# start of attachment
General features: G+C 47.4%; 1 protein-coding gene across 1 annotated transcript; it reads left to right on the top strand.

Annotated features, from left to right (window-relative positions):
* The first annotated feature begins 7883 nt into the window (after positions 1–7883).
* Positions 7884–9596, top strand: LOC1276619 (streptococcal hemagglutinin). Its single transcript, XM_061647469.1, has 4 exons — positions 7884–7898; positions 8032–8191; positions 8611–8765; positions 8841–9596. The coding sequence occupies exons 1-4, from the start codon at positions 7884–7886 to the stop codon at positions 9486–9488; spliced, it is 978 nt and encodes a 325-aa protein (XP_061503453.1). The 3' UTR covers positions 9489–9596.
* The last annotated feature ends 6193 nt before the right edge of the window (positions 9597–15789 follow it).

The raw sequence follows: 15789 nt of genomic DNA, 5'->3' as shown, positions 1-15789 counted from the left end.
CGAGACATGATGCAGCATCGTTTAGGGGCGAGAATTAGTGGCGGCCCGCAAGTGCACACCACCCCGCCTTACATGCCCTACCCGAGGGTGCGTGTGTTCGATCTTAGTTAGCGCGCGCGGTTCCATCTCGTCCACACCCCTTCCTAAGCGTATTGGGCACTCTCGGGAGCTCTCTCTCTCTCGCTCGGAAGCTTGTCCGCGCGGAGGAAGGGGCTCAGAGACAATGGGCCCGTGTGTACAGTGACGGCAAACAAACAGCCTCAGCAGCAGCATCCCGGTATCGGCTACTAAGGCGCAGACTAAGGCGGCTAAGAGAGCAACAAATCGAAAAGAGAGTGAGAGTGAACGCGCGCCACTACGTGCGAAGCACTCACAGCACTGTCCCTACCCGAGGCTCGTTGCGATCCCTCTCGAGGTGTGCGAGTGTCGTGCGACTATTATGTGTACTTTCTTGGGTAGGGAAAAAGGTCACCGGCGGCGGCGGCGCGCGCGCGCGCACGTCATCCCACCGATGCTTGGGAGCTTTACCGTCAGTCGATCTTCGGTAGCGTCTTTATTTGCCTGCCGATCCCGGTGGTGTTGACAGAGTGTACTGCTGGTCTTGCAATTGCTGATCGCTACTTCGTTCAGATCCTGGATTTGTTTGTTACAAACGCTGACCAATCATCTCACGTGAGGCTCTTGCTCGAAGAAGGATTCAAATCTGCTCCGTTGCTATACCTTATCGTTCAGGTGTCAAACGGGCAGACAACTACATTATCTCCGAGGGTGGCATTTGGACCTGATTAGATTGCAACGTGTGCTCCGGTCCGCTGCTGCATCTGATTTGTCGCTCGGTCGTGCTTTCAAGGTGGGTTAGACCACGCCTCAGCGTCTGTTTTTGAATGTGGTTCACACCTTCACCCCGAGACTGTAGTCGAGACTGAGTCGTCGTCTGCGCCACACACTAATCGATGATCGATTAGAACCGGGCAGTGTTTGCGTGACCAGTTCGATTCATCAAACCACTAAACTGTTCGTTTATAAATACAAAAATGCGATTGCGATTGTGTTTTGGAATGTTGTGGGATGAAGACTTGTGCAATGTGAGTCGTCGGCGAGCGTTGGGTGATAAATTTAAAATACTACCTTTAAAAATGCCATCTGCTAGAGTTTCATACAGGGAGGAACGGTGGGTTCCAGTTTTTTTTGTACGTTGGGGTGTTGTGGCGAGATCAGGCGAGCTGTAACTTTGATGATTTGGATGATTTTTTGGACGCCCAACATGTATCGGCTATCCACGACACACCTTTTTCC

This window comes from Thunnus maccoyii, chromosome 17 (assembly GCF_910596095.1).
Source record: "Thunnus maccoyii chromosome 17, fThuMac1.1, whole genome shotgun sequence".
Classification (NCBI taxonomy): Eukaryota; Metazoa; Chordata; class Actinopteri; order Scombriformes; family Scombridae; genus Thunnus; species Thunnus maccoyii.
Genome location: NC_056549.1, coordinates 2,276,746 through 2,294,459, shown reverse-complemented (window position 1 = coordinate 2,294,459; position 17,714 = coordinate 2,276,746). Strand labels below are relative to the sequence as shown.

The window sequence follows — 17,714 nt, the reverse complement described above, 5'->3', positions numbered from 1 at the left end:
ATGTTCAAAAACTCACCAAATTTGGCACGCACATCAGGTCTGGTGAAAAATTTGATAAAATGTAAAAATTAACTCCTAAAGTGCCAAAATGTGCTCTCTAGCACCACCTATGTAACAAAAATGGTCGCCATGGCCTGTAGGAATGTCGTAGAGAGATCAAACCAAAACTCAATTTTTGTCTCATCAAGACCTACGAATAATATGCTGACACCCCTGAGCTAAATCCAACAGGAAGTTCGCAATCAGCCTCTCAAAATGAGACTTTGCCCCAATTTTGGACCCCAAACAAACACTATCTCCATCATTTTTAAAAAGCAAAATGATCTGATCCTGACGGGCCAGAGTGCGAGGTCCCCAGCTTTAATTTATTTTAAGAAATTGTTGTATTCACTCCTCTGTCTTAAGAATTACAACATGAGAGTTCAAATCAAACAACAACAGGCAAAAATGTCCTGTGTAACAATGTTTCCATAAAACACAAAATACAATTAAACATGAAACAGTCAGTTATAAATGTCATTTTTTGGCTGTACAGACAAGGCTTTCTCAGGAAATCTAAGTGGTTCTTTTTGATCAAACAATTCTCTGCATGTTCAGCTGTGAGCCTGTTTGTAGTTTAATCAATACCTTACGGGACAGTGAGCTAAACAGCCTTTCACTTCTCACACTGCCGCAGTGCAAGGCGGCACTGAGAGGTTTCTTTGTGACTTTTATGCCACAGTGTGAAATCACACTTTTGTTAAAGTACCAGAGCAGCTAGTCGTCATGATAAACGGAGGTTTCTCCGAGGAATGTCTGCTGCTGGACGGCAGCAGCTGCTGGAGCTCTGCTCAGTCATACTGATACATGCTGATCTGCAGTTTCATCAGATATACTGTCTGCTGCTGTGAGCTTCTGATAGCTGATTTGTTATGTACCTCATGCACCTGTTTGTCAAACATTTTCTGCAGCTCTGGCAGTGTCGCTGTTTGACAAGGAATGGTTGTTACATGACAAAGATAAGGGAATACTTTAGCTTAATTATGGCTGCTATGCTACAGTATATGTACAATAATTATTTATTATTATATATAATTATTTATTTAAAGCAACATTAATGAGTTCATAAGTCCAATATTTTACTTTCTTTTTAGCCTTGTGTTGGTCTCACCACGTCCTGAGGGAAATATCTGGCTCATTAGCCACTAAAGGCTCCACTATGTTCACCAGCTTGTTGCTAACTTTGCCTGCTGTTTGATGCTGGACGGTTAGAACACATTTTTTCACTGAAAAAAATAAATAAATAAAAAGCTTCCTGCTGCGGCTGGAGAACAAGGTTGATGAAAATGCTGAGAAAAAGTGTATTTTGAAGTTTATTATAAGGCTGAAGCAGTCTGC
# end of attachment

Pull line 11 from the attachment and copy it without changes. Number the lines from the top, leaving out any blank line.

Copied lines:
Genome location: NC_056549.1, coordinates 2,276,746 through 2,294,459, shown reverse-complemented (window position 1 = coordinate 2,294,459; position 17,714 = coordinate 2,276,746). Strand labels below are relative to the sequence as shown.